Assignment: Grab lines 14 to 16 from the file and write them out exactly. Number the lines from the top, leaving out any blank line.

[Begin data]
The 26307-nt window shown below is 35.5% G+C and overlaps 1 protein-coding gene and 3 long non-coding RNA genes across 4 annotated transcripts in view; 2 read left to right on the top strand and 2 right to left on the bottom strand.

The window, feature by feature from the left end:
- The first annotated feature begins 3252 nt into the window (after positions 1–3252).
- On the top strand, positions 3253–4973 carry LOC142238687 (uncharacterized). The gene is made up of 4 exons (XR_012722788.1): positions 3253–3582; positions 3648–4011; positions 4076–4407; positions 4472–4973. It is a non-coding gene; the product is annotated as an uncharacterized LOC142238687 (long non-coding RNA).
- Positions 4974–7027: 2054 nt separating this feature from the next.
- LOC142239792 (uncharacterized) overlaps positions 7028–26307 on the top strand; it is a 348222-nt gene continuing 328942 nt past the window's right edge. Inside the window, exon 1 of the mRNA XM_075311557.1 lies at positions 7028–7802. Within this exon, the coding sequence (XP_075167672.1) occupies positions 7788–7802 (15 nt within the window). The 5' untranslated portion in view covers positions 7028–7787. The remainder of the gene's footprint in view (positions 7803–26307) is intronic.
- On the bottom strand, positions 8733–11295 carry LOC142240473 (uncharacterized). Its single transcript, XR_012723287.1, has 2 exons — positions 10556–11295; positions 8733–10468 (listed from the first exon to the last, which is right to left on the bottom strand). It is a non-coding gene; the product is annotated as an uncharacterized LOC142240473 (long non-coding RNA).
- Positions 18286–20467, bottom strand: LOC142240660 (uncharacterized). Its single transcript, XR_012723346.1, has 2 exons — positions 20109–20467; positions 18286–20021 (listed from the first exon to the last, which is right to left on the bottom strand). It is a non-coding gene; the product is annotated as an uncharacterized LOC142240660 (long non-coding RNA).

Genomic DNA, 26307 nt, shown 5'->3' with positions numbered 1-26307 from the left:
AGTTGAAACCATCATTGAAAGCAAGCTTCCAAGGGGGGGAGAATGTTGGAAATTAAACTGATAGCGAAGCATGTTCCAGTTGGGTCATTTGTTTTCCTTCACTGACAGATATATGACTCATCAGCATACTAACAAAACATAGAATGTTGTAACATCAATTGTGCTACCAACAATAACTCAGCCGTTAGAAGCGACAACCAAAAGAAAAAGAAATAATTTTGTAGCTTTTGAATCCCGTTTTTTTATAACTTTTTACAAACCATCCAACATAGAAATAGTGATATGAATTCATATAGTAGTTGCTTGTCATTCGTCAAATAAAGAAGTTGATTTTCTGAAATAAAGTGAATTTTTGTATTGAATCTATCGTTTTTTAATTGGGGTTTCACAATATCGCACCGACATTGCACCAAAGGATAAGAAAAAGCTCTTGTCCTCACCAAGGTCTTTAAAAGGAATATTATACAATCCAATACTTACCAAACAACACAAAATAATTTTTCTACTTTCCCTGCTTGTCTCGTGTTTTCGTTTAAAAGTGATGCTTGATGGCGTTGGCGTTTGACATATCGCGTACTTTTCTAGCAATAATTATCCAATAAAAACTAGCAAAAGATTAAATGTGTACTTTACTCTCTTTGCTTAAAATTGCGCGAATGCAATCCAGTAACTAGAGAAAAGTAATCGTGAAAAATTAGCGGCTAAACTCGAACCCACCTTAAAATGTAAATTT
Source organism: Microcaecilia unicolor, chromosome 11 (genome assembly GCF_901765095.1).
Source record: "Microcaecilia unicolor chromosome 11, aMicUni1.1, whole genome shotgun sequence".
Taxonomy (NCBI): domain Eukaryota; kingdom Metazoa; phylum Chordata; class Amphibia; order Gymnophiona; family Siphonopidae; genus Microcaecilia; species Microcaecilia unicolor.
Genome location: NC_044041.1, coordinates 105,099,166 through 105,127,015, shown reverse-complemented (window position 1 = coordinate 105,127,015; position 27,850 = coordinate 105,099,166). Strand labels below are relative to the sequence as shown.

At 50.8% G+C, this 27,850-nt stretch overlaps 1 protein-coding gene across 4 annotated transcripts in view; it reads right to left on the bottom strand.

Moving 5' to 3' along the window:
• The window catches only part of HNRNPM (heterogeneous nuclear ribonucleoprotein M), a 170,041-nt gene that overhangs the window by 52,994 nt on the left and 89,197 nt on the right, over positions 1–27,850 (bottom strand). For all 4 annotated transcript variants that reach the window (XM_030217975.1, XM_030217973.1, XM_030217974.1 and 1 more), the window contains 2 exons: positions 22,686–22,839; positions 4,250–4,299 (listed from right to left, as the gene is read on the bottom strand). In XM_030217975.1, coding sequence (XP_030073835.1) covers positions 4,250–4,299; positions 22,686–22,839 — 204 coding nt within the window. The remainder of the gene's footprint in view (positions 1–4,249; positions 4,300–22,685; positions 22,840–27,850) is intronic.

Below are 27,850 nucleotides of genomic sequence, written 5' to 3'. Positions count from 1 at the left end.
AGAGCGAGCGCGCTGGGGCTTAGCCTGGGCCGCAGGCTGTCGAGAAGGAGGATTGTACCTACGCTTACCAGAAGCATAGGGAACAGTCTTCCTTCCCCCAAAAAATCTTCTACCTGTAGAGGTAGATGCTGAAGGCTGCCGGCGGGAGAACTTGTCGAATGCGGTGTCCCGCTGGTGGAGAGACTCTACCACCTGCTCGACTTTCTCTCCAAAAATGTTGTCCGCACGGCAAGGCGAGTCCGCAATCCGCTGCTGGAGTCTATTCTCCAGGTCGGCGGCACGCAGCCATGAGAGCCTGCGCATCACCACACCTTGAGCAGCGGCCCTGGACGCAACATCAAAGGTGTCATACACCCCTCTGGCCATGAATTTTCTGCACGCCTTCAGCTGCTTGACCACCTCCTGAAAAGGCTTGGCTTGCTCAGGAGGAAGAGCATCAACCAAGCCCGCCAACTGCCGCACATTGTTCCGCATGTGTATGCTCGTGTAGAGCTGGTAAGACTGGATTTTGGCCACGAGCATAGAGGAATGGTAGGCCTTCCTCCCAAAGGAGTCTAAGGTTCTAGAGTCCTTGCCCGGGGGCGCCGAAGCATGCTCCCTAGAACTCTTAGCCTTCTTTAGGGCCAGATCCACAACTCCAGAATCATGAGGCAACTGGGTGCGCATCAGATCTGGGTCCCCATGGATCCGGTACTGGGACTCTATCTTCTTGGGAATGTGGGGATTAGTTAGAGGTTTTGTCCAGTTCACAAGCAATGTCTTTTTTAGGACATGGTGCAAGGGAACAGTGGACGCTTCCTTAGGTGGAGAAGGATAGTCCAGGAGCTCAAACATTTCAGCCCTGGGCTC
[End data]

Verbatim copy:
Genome location: NC_044041.1, coordinates 105,099,166 through 105,127,015, shown reverse-complemented (window position 1 = coordinate 105,127,015; position 27,850 = coordinate 105,099,166). Strand labels below are relative to the sequence as shown.

At 50.8% G+C, this 27,850-nt stretch overlaps 1 protein-coding gene across 4 annotated transcripts in view; it reads right to left on the bottom strand.

Moving 5' to 3' along the window: